It might look like a lot of the same to the rest of us, but electrical wire is really made up of a complex group of electrical products that vary significantly. They might all be the same in that they carry electrical current for the purposes of power supply, but two wires are rarely identical, even if the only thing that varies is the color of their insulation.
Consider this: have you ever heard the term electrical wire and electrical cable used interchangeably? It is often the case that wire is called electrical cable or even electric wire cable. This is a slight misnomer and a consequential one.
For example, one of the most important traits of a wire or cable is its flexibility. Where a wire is a single stranded conductor, a cable is a group of conductors braided together. This generally means that a cable and a wire of the same diameter are nowhere near equivalent in flexibility. Typically, the cable is significantly more flexible than the wire.
Flexibility, incidentally, is one of the prime assets of some electrical conductors. Some wires and cables, such as marine grade cables and welding cables, are assessed partially on the flexibility they exhibit. This enables them to be worked into place or to negotiate tight turns. In similar situations, a wire would be much less useful than a cable.
However, thought flexibility is valuable in many conductors, it is far from the only attribute that can be deemed valuable in a wire or a cable. Possibly the most important two attributes of either wire or cable are the ratings they hold for voltage and ampacity. It would also be valuable to mention that the temperature rating of a cable or wire is valuable, too.
For example, many domestic building wires (but not all) are rated to a voltage of 600V. This is one of the most important factors that can be used to determine the utility of a wire or cable because it is unsafe to use that cable in a situation in which the working voltage could be exceeded.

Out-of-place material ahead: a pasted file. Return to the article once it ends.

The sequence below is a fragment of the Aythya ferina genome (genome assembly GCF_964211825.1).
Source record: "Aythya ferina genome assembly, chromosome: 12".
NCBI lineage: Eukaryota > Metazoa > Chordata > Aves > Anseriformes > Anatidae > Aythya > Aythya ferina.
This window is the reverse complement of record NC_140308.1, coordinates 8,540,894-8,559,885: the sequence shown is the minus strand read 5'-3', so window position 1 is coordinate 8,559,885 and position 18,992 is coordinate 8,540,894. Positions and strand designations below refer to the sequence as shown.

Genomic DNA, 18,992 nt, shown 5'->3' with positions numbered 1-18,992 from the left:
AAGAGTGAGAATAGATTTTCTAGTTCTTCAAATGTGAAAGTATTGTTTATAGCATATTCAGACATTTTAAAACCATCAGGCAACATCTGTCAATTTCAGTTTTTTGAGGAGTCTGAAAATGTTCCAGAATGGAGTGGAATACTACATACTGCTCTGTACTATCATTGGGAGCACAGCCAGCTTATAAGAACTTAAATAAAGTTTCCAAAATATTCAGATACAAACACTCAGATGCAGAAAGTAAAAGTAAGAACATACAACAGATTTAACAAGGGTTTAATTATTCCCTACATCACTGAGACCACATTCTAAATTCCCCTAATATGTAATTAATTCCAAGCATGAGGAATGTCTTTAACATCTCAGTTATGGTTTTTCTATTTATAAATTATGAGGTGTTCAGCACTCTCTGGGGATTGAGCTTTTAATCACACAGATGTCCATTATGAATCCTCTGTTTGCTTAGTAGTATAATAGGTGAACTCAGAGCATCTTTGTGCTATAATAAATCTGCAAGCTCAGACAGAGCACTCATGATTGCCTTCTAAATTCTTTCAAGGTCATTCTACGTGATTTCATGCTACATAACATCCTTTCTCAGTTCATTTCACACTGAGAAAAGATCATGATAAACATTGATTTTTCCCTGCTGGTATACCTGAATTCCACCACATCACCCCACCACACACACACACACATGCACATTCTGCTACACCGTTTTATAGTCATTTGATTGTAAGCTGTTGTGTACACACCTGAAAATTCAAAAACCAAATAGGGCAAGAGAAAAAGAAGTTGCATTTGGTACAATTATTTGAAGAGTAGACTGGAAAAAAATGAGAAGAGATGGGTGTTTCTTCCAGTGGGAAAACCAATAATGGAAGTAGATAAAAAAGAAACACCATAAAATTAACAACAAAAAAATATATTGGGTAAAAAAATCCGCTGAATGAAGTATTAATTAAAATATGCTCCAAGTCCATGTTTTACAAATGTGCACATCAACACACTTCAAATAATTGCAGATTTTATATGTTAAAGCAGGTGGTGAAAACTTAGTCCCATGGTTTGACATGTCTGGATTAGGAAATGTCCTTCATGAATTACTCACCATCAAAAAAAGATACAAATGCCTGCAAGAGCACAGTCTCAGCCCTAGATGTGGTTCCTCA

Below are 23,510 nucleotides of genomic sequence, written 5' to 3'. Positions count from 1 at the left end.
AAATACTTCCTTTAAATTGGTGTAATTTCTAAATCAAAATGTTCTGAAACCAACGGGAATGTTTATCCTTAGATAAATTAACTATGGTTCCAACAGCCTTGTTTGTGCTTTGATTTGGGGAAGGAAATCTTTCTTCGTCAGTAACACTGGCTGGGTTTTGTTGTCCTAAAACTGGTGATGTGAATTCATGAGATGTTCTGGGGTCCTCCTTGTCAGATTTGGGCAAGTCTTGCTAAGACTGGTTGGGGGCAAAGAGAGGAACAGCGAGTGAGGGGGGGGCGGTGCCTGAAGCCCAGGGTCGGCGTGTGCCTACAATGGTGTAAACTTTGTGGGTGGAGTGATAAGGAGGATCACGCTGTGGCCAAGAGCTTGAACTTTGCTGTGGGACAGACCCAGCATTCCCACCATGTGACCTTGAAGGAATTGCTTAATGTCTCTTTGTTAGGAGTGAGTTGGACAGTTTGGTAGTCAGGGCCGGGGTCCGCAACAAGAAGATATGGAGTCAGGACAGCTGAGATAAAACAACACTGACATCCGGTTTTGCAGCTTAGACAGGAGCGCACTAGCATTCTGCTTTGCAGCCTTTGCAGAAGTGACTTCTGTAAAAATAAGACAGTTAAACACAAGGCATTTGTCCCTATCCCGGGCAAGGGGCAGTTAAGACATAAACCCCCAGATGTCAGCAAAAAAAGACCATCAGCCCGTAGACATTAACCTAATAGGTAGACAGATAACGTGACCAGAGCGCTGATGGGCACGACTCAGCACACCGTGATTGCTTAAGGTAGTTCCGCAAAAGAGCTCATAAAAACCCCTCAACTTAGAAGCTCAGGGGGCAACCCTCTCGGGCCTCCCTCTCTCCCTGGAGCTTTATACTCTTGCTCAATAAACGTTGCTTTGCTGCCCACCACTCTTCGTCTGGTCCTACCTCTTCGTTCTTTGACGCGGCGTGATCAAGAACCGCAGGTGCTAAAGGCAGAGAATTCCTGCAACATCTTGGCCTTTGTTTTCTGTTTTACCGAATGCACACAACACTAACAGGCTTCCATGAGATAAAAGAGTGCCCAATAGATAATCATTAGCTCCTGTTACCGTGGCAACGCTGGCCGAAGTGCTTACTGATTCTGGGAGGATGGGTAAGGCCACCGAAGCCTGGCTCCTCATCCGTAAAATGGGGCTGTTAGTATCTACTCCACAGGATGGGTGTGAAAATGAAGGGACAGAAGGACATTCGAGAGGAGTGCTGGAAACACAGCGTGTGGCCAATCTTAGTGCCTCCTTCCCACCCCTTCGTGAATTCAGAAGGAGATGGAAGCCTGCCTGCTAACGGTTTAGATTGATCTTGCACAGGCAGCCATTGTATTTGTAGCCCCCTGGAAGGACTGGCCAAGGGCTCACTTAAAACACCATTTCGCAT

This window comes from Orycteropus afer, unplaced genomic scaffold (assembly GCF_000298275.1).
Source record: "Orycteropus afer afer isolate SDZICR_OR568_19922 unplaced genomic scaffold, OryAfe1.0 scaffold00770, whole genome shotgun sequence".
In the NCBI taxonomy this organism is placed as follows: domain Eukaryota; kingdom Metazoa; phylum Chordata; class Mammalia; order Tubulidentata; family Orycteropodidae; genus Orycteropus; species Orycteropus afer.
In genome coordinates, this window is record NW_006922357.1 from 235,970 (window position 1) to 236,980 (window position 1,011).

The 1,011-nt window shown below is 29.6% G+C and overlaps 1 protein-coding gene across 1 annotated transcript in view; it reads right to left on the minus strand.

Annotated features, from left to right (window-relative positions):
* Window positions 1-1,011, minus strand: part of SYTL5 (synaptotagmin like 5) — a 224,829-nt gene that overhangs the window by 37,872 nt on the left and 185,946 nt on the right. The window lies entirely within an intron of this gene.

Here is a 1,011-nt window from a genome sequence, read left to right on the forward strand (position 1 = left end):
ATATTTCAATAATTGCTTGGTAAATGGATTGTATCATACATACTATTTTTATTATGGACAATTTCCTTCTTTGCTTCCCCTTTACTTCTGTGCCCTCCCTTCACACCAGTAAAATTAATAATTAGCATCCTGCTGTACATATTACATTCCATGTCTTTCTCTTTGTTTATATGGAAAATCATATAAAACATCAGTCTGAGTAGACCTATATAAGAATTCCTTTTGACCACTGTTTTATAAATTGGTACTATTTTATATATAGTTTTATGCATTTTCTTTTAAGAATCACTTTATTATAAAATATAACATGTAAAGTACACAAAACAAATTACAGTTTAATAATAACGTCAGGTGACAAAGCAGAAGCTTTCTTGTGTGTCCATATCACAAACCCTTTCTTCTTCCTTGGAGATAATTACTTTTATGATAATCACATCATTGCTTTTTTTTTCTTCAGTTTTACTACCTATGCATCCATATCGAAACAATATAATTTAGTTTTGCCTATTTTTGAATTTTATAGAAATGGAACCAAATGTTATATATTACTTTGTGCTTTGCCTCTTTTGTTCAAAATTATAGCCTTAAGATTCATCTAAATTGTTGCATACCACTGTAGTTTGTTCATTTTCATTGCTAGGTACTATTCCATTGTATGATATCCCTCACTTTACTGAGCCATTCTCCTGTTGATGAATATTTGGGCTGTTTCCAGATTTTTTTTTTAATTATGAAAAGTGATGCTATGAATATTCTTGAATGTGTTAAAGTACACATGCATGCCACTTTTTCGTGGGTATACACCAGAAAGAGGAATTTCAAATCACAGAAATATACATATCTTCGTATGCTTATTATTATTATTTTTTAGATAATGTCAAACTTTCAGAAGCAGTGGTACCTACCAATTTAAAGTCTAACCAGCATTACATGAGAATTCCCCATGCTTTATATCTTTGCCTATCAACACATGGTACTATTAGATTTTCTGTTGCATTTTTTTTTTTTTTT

In addition to flexibility and rating, an electrical wire or cable can be assessed on its ability to resist corrosion, abrasion, and equivalent environmental stressors. Sometimes these traits of resistance are a product of the armor or insulation that is paired with a wire or cable, and for others these traits are tied to the construction of the cable itself.
Marine grade cables, for example, are made of many finely stranded conductors that are individually tinned to resist corrosion. However, many other electrical cables and wires are defined by the armor or insulation that is used to protect them. Whereas some are armored, others utilize tough EPDM and other polymer insulation materials that resist acids, bases, temperature, moisture and much more. Some are even resistant to oil and gasoline.
One more thing to take into account is whether or not the wire or cable is shielded against electromagnetic interference or EMI. EMI can interrupt the signal or information carried by an alarm or security cable and so cause inefficiencies in a system.
This is really only a very high level view and there are many other attributes of wire and cable that impact their serviceability and fitness for a role. If you’re looking for a little more in-depth information regarding the traits of different wires and cables, or you’re actually looking for high-quality cables and wires themselves, take advantage of the excellent customer service available at EWCS Wire at EWCSWire.com. Not only will they answer your questions, but they offer many specialized, excellent quality wires and cables for sale right on their website. Visit EWCSWire.com today or give them a call at 800-262-1598 to learn more.
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